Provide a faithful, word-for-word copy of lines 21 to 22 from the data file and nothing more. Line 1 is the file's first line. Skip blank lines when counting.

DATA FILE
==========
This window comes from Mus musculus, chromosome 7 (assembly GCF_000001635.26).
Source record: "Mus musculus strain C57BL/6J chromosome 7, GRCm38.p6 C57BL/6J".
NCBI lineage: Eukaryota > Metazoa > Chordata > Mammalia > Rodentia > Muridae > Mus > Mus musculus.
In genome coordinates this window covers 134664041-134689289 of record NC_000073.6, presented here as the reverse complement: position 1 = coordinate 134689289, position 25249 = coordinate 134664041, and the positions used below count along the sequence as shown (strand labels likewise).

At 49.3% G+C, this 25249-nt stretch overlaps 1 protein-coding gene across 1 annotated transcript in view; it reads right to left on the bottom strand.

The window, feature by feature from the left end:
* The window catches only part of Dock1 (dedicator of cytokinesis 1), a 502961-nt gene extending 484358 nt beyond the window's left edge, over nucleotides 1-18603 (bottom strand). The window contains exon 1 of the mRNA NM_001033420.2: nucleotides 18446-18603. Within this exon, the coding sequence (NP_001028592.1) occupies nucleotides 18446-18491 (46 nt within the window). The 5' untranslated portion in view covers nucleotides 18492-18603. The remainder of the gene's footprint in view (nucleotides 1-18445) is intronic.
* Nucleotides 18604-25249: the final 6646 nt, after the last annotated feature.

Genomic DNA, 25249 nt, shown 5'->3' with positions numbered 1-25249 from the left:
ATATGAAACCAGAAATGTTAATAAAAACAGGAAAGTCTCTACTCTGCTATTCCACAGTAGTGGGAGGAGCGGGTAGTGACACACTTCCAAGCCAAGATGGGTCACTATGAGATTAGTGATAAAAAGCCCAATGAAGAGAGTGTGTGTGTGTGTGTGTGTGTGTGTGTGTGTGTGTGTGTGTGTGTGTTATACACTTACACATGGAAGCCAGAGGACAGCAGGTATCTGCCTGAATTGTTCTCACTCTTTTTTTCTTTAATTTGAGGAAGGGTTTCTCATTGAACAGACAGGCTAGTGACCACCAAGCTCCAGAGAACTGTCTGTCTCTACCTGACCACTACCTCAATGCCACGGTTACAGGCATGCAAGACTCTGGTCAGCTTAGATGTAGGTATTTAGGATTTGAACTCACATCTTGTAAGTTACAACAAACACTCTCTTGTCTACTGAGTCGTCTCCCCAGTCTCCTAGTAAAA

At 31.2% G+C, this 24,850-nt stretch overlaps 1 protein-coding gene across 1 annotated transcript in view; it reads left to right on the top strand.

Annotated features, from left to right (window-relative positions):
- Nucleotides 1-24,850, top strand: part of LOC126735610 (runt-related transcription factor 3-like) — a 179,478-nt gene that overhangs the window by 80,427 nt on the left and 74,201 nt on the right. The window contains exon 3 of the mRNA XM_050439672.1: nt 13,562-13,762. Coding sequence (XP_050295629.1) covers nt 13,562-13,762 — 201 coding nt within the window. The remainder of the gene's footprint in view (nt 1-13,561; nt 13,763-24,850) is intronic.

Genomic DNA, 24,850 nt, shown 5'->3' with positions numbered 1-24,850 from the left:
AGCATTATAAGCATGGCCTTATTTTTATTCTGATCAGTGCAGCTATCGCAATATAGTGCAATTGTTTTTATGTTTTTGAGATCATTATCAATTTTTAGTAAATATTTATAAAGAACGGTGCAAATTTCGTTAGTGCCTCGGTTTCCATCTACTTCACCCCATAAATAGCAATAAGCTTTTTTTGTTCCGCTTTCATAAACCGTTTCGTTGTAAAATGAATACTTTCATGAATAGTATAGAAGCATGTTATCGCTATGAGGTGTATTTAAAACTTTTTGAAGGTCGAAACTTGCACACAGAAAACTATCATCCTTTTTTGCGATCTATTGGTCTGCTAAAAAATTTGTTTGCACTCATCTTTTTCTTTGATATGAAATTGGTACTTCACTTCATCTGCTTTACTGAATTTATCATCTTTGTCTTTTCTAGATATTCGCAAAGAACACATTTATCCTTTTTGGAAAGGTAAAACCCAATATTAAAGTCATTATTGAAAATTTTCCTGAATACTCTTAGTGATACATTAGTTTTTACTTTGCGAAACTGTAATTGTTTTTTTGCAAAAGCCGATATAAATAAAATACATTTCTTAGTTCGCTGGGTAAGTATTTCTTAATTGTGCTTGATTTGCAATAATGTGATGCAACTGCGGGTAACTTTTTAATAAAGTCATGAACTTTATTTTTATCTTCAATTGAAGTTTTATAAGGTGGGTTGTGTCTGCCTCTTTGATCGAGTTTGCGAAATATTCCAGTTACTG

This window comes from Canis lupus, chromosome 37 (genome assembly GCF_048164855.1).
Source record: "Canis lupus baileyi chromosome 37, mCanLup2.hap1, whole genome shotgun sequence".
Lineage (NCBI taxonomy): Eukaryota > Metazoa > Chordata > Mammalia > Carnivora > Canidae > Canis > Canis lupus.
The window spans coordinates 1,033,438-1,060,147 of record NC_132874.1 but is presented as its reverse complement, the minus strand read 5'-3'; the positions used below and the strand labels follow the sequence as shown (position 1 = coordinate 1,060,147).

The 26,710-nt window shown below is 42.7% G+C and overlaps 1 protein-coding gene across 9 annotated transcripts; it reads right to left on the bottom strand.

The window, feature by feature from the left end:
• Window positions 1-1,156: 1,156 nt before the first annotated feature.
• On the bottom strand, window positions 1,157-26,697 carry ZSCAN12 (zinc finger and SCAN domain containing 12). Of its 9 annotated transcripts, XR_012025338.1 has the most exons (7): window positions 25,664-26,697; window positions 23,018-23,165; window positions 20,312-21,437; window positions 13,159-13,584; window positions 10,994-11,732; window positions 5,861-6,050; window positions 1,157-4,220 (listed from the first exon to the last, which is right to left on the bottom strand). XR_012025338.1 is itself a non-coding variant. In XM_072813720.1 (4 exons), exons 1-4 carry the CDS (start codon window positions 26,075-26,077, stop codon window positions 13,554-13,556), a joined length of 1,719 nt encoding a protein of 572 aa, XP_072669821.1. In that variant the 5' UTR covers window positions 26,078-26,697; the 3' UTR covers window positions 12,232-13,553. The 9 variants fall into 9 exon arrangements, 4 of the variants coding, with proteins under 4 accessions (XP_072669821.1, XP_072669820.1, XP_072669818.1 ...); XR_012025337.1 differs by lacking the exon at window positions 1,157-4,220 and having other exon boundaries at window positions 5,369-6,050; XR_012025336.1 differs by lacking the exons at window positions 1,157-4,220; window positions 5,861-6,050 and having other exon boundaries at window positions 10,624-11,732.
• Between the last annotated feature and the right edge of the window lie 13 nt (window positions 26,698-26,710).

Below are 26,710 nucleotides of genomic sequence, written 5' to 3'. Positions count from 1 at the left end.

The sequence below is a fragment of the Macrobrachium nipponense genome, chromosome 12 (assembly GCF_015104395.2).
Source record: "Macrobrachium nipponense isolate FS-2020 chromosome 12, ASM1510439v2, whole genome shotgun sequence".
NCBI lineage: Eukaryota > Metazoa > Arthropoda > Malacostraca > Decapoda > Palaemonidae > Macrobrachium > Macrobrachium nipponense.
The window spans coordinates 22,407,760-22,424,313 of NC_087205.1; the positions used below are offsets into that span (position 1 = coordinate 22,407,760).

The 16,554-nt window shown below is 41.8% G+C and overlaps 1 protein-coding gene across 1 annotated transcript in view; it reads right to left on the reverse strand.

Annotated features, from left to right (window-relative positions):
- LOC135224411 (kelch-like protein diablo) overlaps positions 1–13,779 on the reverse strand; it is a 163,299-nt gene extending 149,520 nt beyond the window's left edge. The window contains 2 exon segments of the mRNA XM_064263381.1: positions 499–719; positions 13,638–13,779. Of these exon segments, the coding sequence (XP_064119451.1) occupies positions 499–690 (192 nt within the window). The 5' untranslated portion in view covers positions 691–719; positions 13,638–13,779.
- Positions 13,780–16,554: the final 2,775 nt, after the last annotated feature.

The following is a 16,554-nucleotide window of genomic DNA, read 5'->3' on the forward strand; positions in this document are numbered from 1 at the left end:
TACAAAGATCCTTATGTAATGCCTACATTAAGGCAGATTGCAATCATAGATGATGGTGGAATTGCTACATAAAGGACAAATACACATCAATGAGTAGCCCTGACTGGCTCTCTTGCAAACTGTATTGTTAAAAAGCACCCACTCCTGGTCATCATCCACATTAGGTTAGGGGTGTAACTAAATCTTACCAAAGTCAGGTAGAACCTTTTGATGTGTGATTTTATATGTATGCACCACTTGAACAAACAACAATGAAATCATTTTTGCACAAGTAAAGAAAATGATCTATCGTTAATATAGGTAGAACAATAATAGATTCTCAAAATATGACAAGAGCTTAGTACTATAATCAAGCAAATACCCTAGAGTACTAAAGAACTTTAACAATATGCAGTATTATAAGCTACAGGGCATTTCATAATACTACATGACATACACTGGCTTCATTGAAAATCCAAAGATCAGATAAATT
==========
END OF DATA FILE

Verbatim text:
The window, feature by feature from the left end:
• Window positions 1-1,156: 1,156 nt before the first annotated feature.